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Sanford Police Chief Bill Lee's resignation rejected by commission

Neighborhood watch volunteer George Zimmerman faces murder charges in the 17-year-old's shooting death.

Sanford police chief 2012 03 24Enlarge
Sanford Police Department Chief Bill Lee (L) speaks while announcing he will temporarily step down in the wake of the Trayvon Martin killing as Sanford city manager Norton Bonaparte Jr. (R) stands by on March 22, 2012, in Sanford, Fla. (Mario Tama/Getty Images)

City commissioners in Sanford, Fla., voted 3-2 on Monday to reject the resignation of Police Chief Bill Lee over the Trayvon Martin shooting.

Lee submitted his resignation earlier in the day, a month after he stepped down temporarily amid the growing Trayvon Martin shooting controversy, the Orlando Sentinel reported.

During a special hearing, commissioner Randy Jones said Lee "needs to be reinstated immediately" and that most of the issues regarding the police department stem from a small number of people in Sanford, according to the Sentinel.

Commissioner Patty Mahany called Lee "one of the finest police officers in Florida," adding "This is not right. Just on a human level," according to the Sentinel.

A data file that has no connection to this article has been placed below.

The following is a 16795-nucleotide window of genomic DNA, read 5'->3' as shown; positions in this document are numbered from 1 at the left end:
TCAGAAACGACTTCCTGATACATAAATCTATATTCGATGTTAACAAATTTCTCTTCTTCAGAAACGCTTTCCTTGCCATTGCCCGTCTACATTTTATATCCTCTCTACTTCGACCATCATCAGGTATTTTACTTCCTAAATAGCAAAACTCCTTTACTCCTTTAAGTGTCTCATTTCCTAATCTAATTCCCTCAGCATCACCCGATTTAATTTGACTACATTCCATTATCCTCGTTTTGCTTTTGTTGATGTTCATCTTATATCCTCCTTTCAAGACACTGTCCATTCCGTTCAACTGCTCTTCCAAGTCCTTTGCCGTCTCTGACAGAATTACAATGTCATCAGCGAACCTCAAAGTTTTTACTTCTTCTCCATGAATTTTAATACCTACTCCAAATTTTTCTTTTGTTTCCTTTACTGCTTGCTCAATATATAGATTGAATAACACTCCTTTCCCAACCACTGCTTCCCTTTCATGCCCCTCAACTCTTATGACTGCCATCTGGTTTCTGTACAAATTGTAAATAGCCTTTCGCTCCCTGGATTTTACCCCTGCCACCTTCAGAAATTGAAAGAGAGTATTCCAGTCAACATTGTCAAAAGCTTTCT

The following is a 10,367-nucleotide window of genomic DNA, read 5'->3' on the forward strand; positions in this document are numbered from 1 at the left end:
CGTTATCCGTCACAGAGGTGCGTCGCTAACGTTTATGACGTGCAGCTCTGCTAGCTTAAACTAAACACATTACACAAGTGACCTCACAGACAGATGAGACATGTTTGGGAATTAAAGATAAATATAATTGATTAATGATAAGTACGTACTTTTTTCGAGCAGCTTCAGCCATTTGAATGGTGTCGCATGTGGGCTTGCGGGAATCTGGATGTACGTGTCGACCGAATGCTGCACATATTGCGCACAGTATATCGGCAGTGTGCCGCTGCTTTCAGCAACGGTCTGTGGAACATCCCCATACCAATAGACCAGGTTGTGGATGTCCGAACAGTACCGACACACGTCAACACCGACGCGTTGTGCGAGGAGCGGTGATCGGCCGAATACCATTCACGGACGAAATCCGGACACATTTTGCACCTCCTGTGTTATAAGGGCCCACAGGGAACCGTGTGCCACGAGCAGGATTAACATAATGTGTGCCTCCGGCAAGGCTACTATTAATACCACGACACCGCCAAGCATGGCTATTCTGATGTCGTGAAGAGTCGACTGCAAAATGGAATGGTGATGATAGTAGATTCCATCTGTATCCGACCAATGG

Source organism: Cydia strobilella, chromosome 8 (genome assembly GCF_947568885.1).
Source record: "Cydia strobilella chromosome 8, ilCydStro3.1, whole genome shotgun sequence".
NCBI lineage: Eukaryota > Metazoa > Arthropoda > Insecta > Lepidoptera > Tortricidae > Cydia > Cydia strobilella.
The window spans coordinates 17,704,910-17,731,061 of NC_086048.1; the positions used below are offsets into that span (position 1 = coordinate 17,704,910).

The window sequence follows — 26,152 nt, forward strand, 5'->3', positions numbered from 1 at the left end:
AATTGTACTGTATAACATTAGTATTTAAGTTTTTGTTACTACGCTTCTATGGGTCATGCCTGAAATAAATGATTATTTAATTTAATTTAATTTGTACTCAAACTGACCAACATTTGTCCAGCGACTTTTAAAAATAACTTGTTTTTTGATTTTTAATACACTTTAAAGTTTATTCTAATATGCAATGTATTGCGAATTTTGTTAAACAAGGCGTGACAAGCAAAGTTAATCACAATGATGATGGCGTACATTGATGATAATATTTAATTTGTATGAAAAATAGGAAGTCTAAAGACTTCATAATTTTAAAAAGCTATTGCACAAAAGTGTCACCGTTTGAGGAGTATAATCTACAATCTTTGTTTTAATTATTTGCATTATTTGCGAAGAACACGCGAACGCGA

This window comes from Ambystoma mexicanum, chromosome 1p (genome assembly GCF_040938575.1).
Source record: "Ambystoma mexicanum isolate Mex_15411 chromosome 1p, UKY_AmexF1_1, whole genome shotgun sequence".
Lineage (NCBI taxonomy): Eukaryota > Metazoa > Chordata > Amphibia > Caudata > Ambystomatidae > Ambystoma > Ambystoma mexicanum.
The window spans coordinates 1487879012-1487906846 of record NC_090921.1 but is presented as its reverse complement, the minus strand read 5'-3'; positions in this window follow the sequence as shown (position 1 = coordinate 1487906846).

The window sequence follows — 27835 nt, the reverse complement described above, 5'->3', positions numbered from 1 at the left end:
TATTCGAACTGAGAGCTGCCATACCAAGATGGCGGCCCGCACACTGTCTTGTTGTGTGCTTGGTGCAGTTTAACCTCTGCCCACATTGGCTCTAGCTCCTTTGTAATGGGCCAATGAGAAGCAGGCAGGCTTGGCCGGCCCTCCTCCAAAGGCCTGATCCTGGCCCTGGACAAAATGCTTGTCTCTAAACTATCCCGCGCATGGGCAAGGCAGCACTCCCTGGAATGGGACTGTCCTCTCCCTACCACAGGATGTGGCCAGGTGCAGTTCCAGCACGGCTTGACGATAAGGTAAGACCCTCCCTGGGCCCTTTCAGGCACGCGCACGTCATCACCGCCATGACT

Lee will now stay on administrative leave until an outside investigation is completed, which could be three to four months, USA Today reported.

More from GlobalPost: Trayvon Martin: Police chief steps aside over controversy

He temporarily stepped down last month in the wake of criticism over his department's handling of the investigation into the Feb. 26 shooting death of Martin, who was unarmed, according to CNN.

Earlier Monday, the man charged with second-degree murder in Martin's death, 28-year-old neighborhood watch captain George Zimmerman, was released from jail after posting $150,000 bail and pleaded not guilty to the charges, ABC News reported.

More from GlobalPost: George Zimmerman released on $150,000 bail (VIDEO)

According to investigators, Martin was walking back to the home of his father's fiancé on Feb. 26 when Zimmerman saw him, called 911 and began following him. Investigators said a fight broke out, but it's unclear who started it, ABC News reported.

Martin's death and the lack of an arrest in the case sparked protests nationwide. President Barack Obama even commented on the case, saying "If I had a son, he'd look like Trayvon."

More from GlobalPost: Obama speaks out on Trayvon Martin case (VIDEO)

http://www.globalpost.com/dispatch/news/regions/americas/united-states/120423/trayvon-martin-sanford-police-chief-bill-lee-resigns